Istanbul's old Galata Lodge readies for opening after a four-year restoration
ISTANBUL - Anatolia News Agency | 9/20/2011 12:00:00 AM |
One of the cultural landmarks in Istanbul, the Galata Mevlevihane in Beyoğlu has undergone a four-year restoration work and is ready for an official opening
Galata Mevlevihane, the lodge used by Mevlevi dervishes built in 1491 in Istanbul, the Ottoman capital city, has been restored and is anticipating its official opening.
“We are ready to open the museum,” Galata Mevlevihane Museum Director Yavuz Özdemir said, adding that the museum was expected to open this month. “We are waiting for the order from the Culture and Tourism Ministry.”
Located on Galip Dede Street near İstiklal Avenue, Istanbul’s unique original dervish lodge will open to visitors in the coming days with a new facelift after a four-year restoration process.
“The large garden of the dervish lodge has been restored for use as an area where people can escape the crowds of Beyoğlu,” he said. The Galata Mevlevihane was closed to visitors in 2007 and restored with contributions from the Istanbul 2010 European Capital of Culture Agency.
Speaking to the Anatolia news agency, Özdemir said the Ottoman traveler Evliya Çelebi mentioned in his travel books that the dervish lodge had included nearly 100 rooms.
The lodge was damaged in an earthquake in 1509. It has undergone restoration work since the early 17th century and additional structures turned the site into a social complex, according to a document from the museum’s archive, Özdemir said.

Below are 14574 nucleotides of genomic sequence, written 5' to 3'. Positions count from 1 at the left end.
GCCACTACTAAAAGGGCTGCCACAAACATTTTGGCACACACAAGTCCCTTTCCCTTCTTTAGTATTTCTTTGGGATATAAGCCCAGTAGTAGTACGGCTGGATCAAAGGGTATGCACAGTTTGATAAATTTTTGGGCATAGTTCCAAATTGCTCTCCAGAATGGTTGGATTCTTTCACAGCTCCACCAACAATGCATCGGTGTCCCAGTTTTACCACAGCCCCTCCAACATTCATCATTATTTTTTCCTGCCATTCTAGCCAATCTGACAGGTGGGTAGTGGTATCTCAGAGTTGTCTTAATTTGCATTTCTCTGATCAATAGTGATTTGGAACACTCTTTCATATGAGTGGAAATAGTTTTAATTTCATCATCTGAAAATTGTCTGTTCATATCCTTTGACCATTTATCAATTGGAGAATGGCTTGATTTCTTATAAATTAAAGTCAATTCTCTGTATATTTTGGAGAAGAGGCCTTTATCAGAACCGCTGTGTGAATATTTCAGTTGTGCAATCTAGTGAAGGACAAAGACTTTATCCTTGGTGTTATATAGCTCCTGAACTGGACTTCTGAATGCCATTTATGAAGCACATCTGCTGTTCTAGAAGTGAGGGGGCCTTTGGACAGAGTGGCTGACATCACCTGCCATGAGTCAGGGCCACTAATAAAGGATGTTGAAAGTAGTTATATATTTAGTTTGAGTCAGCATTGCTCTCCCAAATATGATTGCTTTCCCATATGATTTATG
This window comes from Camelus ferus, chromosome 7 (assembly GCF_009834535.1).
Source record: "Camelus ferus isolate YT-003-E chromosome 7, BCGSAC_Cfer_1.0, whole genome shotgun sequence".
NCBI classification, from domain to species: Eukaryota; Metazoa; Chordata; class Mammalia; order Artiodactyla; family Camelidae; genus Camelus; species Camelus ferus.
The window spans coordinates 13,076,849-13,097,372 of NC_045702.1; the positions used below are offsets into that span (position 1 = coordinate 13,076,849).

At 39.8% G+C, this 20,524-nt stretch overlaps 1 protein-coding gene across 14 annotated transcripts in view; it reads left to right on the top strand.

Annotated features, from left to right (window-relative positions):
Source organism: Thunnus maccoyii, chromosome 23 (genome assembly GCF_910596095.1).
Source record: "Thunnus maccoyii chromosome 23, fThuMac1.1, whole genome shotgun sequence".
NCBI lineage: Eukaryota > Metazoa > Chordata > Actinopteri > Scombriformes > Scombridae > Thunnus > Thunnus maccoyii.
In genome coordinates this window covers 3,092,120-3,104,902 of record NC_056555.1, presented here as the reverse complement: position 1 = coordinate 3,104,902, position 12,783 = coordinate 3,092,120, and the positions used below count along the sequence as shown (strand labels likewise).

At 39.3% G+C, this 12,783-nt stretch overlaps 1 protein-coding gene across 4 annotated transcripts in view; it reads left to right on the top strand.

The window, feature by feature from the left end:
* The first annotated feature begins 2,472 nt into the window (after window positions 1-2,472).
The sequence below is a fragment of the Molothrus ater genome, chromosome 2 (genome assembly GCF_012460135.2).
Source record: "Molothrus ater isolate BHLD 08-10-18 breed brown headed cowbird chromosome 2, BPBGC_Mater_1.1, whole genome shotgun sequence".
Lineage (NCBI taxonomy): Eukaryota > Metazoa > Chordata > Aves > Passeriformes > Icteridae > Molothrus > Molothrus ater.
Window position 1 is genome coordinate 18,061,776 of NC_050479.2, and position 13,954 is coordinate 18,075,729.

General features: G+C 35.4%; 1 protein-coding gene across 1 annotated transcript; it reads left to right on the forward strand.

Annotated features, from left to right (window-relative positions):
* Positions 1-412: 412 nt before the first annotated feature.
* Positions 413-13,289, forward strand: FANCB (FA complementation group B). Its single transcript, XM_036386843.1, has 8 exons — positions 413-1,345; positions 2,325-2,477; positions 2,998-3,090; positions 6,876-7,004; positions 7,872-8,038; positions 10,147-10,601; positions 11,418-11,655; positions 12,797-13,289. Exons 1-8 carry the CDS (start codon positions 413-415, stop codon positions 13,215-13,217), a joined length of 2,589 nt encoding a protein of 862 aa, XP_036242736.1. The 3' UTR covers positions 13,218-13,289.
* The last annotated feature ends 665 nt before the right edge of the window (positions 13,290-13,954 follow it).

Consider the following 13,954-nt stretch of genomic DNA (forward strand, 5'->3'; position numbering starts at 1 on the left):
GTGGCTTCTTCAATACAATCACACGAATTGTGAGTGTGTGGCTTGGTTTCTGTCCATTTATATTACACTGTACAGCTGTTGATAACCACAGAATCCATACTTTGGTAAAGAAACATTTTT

Further extensive damage occurred in the Tophane fire in 1765, he said, adding that the lodge was restored and took its current shape from restoration work in 1959-1960. The building served as a school from 1925 to 1957 and reopened as the Divan Literature Museum on Dec. 27, 1975.
Although the lodge had been restored for visitors, cultural events could be organized too, Özdemir said. “The dervish lodges on the lower floor of the semahane (the building where dervishes performed their whirling dance) have been opened to public visitors,” he said.
“Our semahane building is one of the most special buildings that still survive. This is thanks to the protection by the Culture and Tourism Ministry,” he said. The washhouse, Adile Sultan Şadırvan (water-tank with a fountain), is also among the cultural features of the lodge that still survive with the oldest structure being the Hasan Aga Fountain built in 1649, he added. Some unknown hand-carved works on the walls of the lodge had been discovered during restoration work, he said.
Entry to the Galata Mevlevihane museum is made through a narrow gate, at the end of the large courtyard, there is a three-story semahane building, Özdemir said. “We will organize sema [whirling dervish] performances and Turkish music concerts here,” he said, adding that showcase performances in the surrounding area took place before the restoration occurred. “Objects being displayed here have been removed and visitors will be able to view the original sema area,” he said.
The museum’s main exhibition rooms are the dervish lodges located on the lower floor and visitors will get information about Sufism (the dervish religion) while seeing related artworks, he said. The tools used in the kitchen are on displayed in another room next to Mevlevi dresses, Özdemir said. The most important feature of dervish lodges is their kitchen, called “matrah-ı şerif,” he said.
“Mesnevi,” the Persian religious text written by Rumi, is being exhibited and 18 couplets from the text are displayed in the museum.